Procedural Content – An Invisible Service

A friend of mine recently found Jukedeck – a service that will randomly generate music for you.  Depending on your membership you get to download randomly made music and have assorted rights to it.

It’s fairly obvious from my work at Seventh Sanctum that I love randomized stuff.  Also as I’m a big proponent of Roguelike games and procedural content in things like Borderlands, I’m really biased.

But looking at Jukedeck I began thinking that they (and me to an extent) have explored procedural content as a service.  I mean yes assorted generator-makers like myself have done that before.  But I don’t think people have thought about it as deeply as could be.

Procedural generation, at its best, involves researching data, parameters, and patterns.  It involves finding ways to make them into code that delivers something recognizable.  It is work, it is art, and it is critical to certain artistic forms.

(Hell, it’s pretty much core to No Man’s Sky).

However, procedural generation rarely gets appreciated.  We’re used to it, having seen it make dungeons and weapons in our games from decades, or simply create stuff for pen and paper RPGs with dice rolls.  We take it for granted because it doesn’t stand out, it’s integrated into some media – or we are used to seeing it treated in a funny way, from randomizing errors to brain-shaking numbers of game possibilities being touted.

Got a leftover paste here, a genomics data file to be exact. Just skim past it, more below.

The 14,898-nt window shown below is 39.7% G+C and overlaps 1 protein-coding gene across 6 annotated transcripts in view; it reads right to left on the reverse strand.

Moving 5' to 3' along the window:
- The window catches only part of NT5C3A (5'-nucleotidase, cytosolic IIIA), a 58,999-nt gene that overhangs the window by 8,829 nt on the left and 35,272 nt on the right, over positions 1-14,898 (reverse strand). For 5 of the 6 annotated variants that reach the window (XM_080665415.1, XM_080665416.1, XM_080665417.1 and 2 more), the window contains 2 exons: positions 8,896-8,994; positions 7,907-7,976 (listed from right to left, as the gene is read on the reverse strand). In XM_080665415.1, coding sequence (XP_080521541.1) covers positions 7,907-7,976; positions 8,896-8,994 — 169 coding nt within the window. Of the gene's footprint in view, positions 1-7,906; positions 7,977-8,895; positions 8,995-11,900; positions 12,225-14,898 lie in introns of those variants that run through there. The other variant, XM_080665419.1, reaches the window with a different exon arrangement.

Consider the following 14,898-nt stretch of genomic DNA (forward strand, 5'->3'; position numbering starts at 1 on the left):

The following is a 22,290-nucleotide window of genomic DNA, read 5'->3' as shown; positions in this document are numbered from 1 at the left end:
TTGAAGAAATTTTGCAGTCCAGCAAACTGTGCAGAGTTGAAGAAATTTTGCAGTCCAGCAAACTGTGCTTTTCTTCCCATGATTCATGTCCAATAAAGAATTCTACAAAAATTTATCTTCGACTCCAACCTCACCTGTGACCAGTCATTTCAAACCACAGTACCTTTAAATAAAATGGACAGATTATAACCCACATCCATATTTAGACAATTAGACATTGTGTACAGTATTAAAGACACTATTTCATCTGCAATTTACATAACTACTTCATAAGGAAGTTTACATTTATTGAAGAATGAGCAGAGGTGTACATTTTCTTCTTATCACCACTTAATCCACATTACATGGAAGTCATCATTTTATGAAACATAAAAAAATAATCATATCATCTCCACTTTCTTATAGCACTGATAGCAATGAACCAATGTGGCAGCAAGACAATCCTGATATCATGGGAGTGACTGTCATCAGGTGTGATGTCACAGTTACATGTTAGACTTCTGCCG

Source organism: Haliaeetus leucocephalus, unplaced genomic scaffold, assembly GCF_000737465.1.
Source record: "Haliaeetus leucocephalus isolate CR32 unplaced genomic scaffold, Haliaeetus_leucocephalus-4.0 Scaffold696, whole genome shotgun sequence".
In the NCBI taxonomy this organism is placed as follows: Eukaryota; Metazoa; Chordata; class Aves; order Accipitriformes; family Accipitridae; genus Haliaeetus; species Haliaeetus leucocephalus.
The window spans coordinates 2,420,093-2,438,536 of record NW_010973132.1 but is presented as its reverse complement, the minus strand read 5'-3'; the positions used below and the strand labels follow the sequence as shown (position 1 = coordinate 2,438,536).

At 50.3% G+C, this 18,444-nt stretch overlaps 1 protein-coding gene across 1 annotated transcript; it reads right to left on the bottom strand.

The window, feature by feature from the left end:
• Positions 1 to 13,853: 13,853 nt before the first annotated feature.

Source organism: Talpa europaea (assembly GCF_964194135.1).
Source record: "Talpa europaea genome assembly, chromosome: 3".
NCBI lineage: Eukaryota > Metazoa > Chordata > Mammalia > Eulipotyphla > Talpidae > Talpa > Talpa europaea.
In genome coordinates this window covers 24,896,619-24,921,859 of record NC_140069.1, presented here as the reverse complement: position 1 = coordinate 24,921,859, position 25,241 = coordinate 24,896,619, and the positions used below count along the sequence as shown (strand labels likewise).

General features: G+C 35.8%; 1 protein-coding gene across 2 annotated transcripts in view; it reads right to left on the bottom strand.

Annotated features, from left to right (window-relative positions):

Jukedeck, by making procedural content a service, made me “see” procedural generation a bit clearer.  It is a service in some cases (I know, I provide it).  It is core to some media.  We’re just so used to it we don’t see it – or see what goes into it.

Step back for a bit and ask just what role it’s played in your life . . .

  • Steven Savage